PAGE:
After 3 games, the boys should have been near catatonic exhaustion. I know I was. But no, they were full of excited energy. Hell, they’d just won 3 games in a row and were going to the finals. Top 4 out of 16 teams. They were proud and they were loud.
But mostly they couldn’t wait for the final games. They were sure they had the talent and skills to win.
I forced The-Youngest to be in bed by 7:30. It took him an hour to stop wanting to chat, but that’s ok, he was asleep by 8:30. And was asleep by 8:31.
The first game came at 10am on Sunday, and if we won, we’d go on to the finals at 3:15. Games are an hour long, so we’d catch the 5:45 ferry back, easily. Or so I thought. I forgot that we were on the Island, and Island time is sometimes a little different. If we missed it, the boys wouldn’t get home until 10:30, and they had school the next morning!
However, if we lost that first game, we’d play for the bronze medal at 1:30.
Was it bad of me to hope we’d lose so I could catch an earlier ferry? Am I a bad parent?
The boys, though, were psyched. To quote The-Youngest as I tied up his skates, “So Joe, it feels like I’m at the top of a roller coaster and it’s just about to go down. It feels like that in my tummy. It’s not a bad feeling though. Kinda like being scared and excited at the same time.”
Exactly right. He nailed it. All the boys had nerves. Even the parents.
Their first game was against Victoria, a good team with a perfect record just like us. When the puck dropped, our boys flittered around like moths in search of a flame.
Game jitters had gotten to them.
They all wanted to score. They all wanted to dazzle their parents. They all wanted to be superstars.
In the end, they managed to remember to pass, to back-check and play their positions. They played hard and won. Honestly, it could have gone either way, but a win is a win.
That meant we played for the big trophy, for first place!
Now the boys were as excited as I’ve ever seen them. They were sure they could take the top prize. They were so sure they were that good.
Would it be a Mighty Ducks ending?
Only the Oceanside team stood in their way. They, too, had won all their games, even getting a shut-out. These boys came from a small town where there’d be no rep team, all boys, good or bad, would suit up for Oceanside.
We had a LOT of time to burn so we went to Boston Pizza, ate pizza, watched a good 2 hours of sports fails on TV and waited. “Waiting is the worst,” The-Youngest told me. And, again, he’s bang-on.
At 3:15 the final started. Well, let’s say it started to start. Unlike the other games, there was a bit of a ceremony. The teams turned to face the flag. A little girl came out and sang O Canada.
That was cool. Later the Youngest would say it was like a real playoff game. Then the game began.
Within the first minute, it was 0-1. Then 0-2. And it was apparent that Oceanside had a really good team.
Now we have a few good players for sure, and one outstanding one, but even our outstanding one (who could normally skate through the entire opposing team and score), ran into problems. They had 4 or 5 like him. Big kids. Fast skaters. As soon as our outstanding boy would get the puck, he’d be mobbed by those skaters as fast as him.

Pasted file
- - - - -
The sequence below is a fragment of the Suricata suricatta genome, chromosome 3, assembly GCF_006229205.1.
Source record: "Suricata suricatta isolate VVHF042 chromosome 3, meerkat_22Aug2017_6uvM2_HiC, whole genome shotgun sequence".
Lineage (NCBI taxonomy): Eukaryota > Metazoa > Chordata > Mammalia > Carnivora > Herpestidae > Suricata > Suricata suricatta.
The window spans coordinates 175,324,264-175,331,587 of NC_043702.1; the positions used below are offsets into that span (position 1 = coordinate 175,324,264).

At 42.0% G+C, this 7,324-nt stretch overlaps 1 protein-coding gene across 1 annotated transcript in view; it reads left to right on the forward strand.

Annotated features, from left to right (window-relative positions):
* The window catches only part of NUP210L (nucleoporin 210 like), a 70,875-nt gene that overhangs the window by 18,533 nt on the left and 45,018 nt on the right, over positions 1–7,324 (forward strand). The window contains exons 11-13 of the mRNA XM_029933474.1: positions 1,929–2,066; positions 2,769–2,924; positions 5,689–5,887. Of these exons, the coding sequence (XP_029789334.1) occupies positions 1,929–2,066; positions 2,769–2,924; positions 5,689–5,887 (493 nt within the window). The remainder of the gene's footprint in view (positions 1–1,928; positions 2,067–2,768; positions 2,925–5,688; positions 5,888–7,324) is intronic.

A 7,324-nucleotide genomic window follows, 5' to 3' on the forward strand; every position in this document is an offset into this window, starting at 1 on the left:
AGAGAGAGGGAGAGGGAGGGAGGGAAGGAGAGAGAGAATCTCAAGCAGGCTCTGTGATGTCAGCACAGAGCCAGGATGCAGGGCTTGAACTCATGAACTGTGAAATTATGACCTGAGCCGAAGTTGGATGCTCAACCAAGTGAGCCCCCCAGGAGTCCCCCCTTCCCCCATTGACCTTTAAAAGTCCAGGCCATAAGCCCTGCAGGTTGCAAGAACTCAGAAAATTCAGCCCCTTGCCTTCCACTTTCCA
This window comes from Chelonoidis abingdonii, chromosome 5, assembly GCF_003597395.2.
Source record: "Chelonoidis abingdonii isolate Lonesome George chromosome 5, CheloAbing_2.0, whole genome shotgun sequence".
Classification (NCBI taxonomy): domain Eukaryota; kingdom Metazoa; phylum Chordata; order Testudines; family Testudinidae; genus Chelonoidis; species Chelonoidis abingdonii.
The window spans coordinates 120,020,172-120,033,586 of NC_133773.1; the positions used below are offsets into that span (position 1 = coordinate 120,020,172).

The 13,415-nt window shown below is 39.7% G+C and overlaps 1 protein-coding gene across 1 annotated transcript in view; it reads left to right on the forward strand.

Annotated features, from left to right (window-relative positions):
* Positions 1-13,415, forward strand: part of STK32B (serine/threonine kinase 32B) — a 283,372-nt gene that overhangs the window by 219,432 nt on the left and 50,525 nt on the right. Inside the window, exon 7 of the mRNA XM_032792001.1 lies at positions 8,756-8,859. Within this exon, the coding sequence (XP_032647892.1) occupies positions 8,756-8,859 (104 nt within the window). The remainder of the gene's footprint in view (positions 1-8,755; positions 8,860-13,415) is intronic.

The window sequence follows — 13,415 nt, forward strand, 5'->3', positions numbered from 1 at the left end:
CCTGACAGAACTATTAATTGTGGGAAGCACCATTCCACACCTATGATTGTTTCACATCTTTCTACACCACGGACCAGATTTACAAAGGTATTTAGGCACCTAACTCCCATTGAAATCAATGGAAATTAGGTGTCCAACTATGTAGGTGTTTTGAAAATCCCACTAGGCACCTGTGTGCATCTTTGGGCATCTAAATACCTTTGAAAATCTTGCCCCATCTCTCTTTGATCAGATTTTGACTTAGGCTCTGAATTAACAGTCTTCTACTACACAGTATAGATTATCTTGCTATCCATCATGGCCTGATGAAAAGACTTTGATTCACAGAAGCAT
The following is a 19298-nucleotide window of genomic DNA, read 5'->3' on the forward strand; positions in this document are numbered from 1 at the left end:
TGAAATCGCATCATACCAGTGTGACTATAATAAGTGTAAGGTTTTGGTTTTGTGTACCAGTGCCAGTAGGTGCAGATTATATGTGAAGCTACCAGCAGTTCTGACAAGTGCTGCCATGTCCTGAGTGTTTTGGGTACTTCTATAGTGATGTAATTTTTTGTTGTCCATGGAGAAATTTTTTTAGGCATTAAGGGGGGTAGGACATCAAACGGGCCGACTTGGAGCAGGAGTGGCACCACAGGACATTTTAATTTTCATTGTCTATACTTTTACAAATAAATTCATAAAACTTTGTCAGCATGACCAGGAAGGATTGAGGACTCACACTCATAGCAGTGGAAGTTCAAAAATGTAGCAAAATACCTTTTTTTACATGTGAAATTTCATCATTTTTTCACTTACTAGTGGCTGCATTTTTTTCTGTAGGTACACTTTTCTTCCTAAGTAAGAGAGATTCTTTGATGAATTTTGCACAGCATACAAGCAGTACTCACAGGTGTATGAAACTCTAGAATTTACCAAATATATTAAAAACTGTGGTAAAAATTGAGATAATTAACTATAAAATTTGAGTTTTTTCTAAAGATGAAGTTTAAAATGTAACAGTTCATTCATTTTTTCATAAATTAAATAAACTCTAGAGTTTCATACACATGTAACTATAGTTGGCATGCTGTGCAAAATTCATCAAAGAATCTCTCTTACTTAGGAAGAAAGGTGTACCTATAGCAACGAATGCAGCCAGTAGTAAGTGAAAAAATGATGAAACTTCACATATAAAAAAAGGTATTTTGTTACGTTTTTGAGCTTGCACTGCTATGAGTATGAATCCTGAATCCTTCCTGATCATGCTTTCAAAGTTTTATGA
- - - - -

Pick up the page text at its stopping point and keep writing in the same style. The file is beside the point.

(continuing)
I watched the parent’s shoulders slump.
Then we scored one, a brilliant NHL level pass from the boards to the man by the net. Bang! 1-4. But they scored right back. 1-5. Then, 1-6.
Our star player got hurt trying to stop yet another breakaway. He had to go off to the bench. Then another of our players fell into the boards. Hard. He went to the bench.
It wasn’t like the boys weren’t trying. They were. They gave it their all. But we were simply playing a better team.
Before the 1st period was out, we got another goal. 2-6. At this point, just keeping it close would be a win.
And they played even harder in the second period. We got 2 goals, they got 2 goals. The-Youngest even made one of his most epic saves of all time! Having his stick knocked away from him, he fell on his side and failed his arms and legs, somehow managing to block not one, but two shots.
Then, for some reason, when the play moved away from him and one of his players had pushed his goalie stick back within reach, he just stood over his stick and looked at it. Like he was talking to it.
“Bad stick. Bad. You shouldn’t go walkabout. Bad stick.”
He stared at it for a long time as our team fought hard at the other end of the ice, the coach shouting for him to pick it up. Maybe The-Youngest was debating whether or not he even needed a stick. Maybe his epic saves had convinced him sticks were unnecessary.
Then the play shifted and the other team roared back down the ice towards him, fast skaters skating fast. As they reached our blue line, the Youngest slowly bent down and picked up this stick like he had all the time in the world, and prepared to make another save.
Such things make my hair go white.
The final was 6-10. From the 2nd period on, we matched them goal for goal, an amazing achievement in my mind, but we couldn’t overcome the 4 goal lead they got in the first period.
As the boys skated to the trophy ceremony, I wondered how they would take it, and as I looked up at the clock, 4:35 (far past the time the game should have ended and there was still the medals to be given out), our chances of making the 5:45 ferry were fading fast.